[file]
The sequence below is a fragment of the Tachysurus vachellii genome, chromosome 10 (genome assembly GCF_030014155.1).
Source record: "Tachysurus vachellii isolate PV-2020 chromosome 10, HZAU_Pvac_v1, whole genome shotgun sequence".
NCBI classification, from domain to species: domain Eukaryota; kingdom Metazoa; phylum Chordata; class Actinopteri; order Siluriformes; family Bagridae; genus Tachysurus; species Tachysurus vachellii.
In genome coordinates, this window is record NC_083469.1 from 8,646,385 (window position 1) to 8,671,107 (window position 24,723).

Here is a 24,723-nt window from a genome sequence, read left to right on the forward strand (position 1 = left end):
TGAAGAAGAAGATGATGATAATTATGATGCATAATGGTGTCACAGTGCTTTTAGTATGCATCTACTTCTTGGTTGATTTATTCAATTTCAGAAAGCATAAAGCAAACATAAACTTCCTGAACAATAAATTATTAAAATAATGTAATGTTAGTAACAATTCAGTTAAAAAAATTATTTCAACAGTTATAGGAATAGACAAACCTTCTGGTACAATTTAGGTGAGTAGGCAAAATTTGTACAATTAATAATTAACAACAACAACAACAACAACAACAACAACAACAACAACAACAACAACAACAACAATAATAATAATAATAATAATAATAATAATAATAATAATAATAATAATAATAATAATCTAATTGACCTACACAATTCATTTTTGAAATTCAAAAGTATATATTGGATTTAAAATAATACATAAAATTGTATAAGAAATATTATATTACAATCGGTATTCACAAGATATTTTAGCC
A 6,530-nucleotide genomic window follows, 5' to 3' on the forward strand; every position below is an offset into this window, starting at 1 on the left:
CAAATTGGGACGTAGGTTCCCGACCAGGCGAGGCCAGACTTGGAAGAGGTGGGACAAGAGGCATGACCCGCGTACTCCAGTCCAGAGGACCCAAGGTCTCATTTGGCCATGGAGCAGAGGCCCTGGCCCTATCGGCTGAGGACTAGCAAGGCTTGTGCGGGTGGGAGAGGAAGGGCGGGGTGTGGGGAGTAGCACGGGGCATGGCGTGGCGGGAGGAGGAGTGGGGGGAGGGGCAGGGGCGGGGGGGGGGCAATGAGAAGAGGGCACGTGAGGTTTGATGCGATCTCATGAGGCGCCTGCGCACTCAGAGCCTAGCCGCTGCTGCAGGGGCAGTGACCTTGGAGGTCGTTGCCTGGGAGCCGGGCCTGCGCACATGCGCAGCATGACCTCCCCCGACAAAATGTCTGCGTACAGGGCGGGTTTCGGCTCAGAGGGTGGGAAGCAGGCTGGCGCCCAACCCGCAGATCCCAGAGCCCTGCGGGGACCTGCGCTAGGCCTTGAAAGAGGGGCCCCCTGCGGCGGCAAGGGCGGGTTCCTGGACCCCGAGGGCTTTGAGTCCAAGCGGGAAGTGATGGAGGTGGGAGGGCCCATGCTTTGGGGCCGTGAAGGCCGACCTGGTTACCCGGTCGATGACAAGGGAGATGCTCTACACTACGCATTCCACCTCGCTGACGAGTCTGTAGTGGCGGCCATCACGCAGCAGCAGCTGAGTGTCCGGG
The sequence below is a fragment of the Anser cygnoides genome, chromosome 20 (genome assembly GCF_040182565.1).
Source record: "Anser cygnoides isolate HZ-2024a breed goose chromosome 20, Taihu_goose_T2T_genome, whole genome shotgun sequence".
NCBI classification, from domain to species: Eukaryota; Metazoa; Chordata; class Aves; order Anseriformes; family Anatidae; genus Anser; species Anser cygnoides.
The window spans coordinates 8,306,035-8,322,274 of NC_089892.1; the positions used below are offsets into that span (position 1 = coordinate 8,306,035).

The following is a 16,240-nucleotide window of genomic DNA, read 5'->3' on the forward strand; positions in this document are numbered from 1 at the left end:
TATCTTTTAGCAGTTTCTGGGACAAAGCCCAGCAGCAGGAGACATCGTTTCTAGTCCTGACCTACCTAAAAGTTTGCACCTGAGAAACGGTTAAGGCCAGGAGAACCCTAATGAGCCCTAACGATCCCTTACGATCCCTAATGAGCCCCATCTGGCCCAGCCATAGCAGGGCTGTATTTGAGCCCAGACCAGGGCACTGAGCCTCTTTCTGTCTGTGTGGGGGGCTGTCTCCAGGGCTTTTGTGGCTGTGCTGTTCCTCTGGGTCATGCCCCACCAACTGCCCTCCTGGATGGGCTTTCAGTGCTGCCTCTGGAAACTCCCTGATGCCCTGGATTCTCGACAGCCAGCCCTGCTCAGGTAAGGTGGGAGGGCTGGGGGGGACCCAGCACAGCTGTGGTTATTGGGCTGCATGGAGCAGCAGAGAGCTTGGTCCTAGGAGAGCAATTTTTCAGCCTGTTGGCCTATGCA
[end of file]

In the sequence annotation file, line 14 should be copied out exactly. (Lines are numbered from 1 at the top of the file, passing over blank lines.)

TATCTTTTAGCAGTTTCTGGGACAAAGCCCAGCAGCAGGAGACATCGTTTCTAGTCCTGACCTACCTAAAAGTTTGCACCTGAGAAACGGTTAAGGCCAGGAGAACCCTAATGAGCCCTAACGATCCCTTACGATCCCTAATGAGCCCCATCTGGCCCAGCCATAGCAGGGCTGTATTTGAGCCCAGACCAGGGCACTGAGCCTCTTTCTGTCTGTGTGGGGGGCTGTCTCCAGGGCTTTTGTGGCTGTGCTGTTCCTCTGGGTCATGCCCCACCAACTGCCCTCCTGGATGGGCTTTCAGTGCTGCCTCTGGAAACTCCCTGATGCCCTGGATTCTCGACAGCCAGCCCTGCTCAGGTAAGGTGGGAGGGCTGGGGGGGACCCAGCACAGCTGTGGTTATTGGGCTGCATGGAGCAGCAGAGAGCTTGGTCCTAGGAGAGCAATTTTTCAGCCTGTTGGCCTATGCA